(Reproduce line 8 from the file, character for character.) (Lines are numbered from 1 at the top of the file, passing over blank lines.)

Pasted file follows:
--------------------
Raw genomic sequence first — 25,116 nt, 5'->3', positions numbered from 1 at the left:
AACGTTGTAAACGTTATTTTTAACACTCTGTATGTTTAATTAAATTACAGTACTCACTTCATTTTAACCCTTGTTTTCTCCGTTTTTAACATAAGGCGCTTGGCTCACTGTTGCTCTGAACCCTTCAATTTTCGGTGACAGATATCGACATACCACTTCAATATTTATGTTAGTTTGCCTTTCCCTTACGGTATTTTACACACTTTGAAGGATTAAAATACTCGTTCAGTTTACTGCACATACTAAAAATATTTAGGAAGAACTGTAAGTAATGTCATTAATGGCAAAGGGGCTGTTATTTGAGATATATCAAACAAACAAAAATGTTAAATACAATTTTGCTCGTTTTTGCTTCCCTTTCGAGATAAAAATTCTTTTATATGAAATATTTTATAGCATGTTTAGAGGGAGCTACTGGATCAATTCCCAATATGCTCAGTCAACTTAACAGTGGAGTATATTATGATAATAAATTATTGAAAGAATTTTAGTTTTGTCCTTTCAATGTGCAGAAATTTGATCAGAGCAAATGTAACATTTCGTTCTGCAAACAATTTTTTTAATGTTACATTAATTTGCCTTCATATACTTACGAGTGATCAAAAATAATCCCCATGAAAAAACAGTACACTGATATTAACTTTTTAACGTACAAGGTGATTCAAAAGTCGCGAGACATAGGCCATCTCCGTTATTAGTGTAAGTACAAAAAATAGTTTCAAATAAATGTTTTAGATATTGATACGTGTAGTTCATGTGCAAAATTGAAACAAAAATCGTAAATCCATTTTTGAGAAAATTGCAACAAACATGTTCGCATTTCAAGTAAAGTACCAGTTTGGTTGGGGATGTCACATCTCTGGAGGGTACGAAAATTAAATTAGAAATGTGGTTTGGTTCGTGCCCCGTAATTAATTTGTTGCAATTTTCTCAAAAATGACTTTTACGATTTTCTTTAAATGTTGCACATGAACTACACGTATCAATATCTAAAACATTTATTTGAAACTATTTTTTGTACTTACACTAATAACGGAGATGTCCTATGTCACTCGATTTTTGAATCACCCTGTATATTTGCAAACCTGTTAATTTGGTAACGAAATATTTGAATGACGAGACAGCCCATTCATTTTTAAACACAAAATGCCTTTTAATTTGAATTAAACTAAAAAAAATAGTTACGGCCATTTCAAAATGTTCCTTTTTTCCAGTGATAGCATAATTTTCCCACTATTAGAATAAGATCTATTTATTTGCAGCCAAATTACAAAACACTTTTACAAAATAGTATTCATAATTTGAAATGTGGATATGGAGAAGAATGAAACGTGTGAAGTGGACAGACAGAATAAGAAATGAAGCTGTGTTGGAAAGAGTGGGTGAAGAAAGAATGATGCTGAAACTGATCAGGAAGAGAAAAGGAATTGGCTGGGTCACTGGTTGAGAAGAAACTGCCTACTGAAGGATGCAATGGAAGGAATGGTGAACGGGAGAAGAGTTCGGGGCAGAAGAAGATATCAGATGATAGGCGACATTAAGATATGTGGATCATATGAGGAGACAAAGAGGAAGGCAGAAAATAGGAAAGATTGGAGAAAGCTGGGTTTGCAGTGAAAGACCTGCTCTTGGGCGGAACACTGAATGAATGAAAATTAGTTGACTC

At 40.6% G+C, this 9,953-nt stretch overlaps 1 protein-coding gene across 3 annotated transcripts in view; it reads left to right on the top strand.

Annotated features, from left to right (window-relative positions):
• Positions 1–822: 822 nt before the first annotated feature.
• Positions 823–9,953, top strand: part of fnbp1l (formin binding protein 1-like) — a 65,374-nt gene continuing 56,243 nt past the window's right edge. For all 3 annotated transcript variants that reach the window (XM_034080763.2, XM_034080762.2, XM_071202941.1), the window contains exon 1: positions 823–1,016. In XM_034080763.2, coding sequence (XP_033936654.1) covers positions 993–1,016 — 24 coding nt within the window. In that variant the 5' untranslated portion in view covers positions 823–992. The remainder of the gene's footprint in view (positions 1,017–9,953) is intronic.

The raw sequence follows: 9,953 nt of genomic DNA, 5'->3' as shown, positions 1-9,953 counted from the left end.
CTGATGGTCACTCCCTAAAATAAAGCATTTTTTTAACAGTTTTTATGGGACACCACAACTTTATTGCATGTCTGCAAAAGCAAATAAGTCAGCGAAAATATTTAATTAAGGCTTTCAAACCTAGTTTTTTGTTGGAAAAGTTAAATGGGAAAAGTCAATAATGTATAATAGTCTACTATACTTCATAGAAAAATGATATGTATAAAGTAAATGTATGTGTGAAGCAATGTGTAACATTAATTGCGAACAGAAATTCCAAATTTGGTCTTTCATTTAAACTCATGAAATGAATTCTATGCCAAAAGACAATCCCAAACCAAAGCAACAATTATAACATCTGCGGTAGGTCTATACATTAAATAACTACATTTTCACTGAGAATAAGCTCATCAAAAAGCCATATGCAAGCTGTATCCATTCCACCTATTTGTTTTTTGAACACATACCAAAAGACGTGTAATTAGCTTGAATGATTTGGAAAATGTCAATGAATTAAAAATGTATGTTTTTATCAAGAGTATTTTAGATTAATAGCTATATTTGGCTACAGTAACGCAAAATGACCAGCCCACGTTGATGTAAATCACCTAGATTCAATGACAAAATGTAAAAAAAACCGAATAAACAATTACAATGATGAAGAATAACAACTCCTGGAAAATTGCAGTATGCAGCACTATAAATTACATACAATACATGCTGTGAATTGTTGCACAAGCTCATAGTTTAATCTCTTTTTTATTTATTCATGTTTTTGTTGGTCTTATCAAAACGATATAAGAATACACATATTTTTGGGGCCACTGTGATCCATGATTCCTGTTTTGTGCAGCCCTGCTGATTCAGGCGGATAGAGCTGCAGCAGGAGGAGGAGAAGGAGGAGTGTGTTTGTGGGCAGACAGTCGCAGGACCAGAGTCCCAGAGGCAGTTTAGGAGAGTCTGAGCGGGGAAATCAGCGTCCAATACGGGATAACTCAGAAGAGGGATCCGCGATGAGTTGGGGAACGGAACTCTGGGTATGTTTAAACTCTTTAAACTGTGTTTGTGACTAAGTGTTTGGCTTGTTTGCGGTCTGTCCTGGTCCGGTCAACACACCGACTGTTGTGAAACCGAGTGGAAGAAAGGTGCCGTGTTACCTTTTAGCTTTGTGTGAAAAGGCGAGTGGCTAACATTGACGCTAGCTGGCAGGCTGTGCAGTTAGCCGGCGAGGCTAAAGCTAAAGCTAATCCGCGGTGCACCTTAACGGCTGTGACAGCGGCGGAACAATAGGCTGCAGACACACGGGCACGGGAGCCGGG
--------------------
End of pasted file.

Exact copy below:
CTGATGGTCACTCCCTAAAATAAAGCATTTTTTTAACAGTTTTTATGGGACACCACAACTTTATTGCATGTCTGCAAAAGCAAATAAGTCAGCGAAAATATTTAATTAAGGCTTTCAAACCTAGTTTTTTGTTGGAAAAGTTAAATGGGAAAAGTCAATAATGTATAATAGTCTACTATACTTCATAGAAAAATGATATGTATAAAGTAAATGTATGTGTGAAGCAATGTGTAACATTAATTGCGAACAGAAATTCCAAATTTGGTCTTTCATTTAAACTCATGAAATGAATTCTATGCCAAAAGACAATCCCAAACCAAAGCAACAATTATAACATCTGCGGTAGGTCTATACATTAAATAACTACATTTTCACTGAGAATAAGCTCATCAAAAAGCCATATGCAAGCTGTATCCATTCCACCTATTTGTTTTTTGAACACATACCAAAAGACGTGTAATTAGCTTGAATGATTTGGAAAATGTCAATGAATTAAAAATGTATGTTTTTATCAAGAGTATTTTAGATTAATAGCTATATTTGGCTACAGTAACGCAAAATGACCAGCCCACGTTGATGTAAATCACCTAGATTCAATGACAAAATGTAAAAAAAACCGAATAAACAATTACAATGATGAAGAATAACAACTCCTGGAAAATTGCAGTATGCAGCACTATAAATTACATACAATACATGCTGTGAATTGTTGCACAAGCTCATAGTTTAATCTCTTTTTTATTTATTCATGTTTTTGTTGGTCTTATCAAAACGATATAAGAATACACATATTTTTGGGGCCACTGTGATCCATGATTCCTGTTTTGTGCAGCCCTGCTGATTCAGGCGGATAGAGCTGCAGCAGGAGGAGGAGAAGGAGGAGTGTGTTTGTGGGCAGACAGTCGCAGGACCAGAGTCCCAGAGGCAGTTTAGGAGAGTCTGAGCGGGGAAATCAGCGTCCAATACGGGATAACTCAGAAGAGGGATCCGCGATGAGTTGGGGAACGGAACTCTGGGTATGTTTAAACTCTTTAAACTGTGTTTGTGACTAAGTGTTTGGCTTGTTTGCGGTCTGTCCTGGTCCGGTCAACACACCGACTGTTGTGAAACCGAGTGGAAGAAAGGTGCCGTGTTACCTTTTAGCTTTGTGTGAAAAGGCGAGTGGCTAACATTGACGCTAGCTGGCAGGCTGTGCAGTTAGCCGGCGAGGCTAAAGCTAAAGCTAATCCGCGGTGCACCTTAACGGCTGTGACAGCGGCGGAACAATAGGCTGCAGACACACGGGCACGGGAGCCGGG